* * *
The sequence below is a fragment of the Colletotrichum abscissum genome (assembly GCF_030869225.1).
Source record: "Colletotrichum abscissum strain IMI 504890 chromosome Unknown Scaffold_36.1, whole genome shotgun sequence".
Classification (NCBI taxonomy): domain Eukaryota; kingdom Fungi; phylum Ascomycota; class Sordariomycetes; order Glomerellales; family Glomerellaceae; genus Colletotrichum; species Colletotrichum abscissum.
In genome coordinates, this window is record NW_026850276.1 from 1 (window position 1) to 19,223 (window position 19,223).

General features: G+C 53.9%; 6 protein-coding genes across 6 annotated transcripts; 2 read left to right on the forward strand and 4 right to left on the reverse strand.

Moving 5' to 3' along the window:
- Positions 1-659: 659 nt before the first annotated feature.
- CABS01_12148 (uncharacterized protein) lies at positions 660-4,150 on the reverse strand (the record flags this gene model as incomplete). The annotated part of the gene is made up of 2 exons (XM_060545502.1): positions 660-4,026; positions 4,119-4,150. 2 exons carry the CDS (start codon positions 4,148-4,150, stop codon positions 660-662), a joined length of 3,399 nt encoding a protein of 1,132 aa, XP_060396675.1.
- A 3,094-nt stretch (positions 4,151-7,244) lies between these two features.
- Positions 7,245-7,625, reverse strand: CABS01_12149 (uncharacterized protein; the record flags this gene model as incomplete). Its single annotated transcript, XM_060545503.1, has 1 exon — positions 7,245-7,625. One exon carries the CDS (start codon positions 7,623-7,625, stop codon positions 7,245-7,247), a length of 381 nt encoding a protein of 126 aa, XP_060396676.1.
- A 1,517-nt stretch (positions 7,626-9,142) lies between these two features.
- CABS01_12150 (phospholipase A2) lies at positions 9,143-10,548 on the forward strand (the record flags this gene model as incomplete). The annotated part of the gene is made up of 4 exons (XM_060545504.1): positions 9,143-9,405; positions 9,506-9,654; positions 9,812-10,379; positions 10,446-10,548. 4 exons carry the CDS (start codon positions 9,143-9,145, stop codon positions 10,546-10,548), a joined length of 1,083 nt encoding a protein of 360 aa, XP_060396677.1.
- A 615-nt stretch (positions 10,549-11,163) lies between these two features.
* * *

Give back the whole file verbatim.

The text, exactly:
The sequence below is a fragment of the Colletotrichum abscissum genome (assembly GCF_030869225.1).
Source record: "Colletotrichum abscissum strain IMI 504890 chromosome Unknown Scaffold_36.1, whole genome shotgun sequence".
Classification (NCBI taxonomy): domain Eukaryota; kingdom Fungi; phylum Ascomycota; class Sordariomycetes; order Glomerellales; family Glomerellaceae; genus Colletotrichum; species Colletotrichum abscissum.
In genome coordinates, this window is record NW_026850276.1 from 1 (window position 1) to 19,223 (window position 19,223).

General features: G+C 53.9%; 6 protein-coding genes across 6 annotated transcripts; 2 read left to right on the forward strand and 4 right to left on the reverse strand.

Moving 5' to 3' along the window:
- Positions 1-659: 659 nt before the first annotated feature.
- CABS01_12148 (uncharacterized protein) lies at positions 660-4,150 on the reverse strand (the record flags this gene model as incomplete). The annotated part of the gene is made up of 2 exons (XM_060545502.1): positions 660-4,026; positions 4,119-4,150. 2 exons carry the CDS (start codon positions 4,148-4,150, stop codon positions 660-662), a joined length of 3,399 nt encoding a protein of 1,132 aa, XP_060396675.1.
- A 3,094-nt stretch (positions 4,151-7,244) lies between these two features.
- Positions 7,245-7,625, reverse strand: CABS01_12149 (uncharacterized protein; the record flags this gene model as incomplete). Its single annotated transcript, XM_060545503.1, has 1 exon — positions 7,245-7,625. One exon carries the CDS (start codon positions 7,623-7,625, stop codon positions 7,245-7,247), a length of 381 nt encoding a protein of 126 aa, XP_060396676.1.
- A 1,517-nt stretch (positions 7,626-9,142) lies between these two features.
- CABS01_12150 (phospholipase A2) lies at positions 9,143-10,548 on the forward strand (the record flags this gene model as incomplete). The annotated part of the gene is made up of 4 exons (XM_060545504.1): positions 9,143-9,405; positions 9,506-9,654; positions 9,812-10,379; positions 10,446-10,548. 4 exons carry the CDS (start codon positions 9,143-9,145, stop codon positions 10,546-10,548), a joined length of 1,083 nt encoding a protein of 360 aa, XP_060396677.1.
- A 615-nt stretch (positions 10,549-11,163) lies between these two features.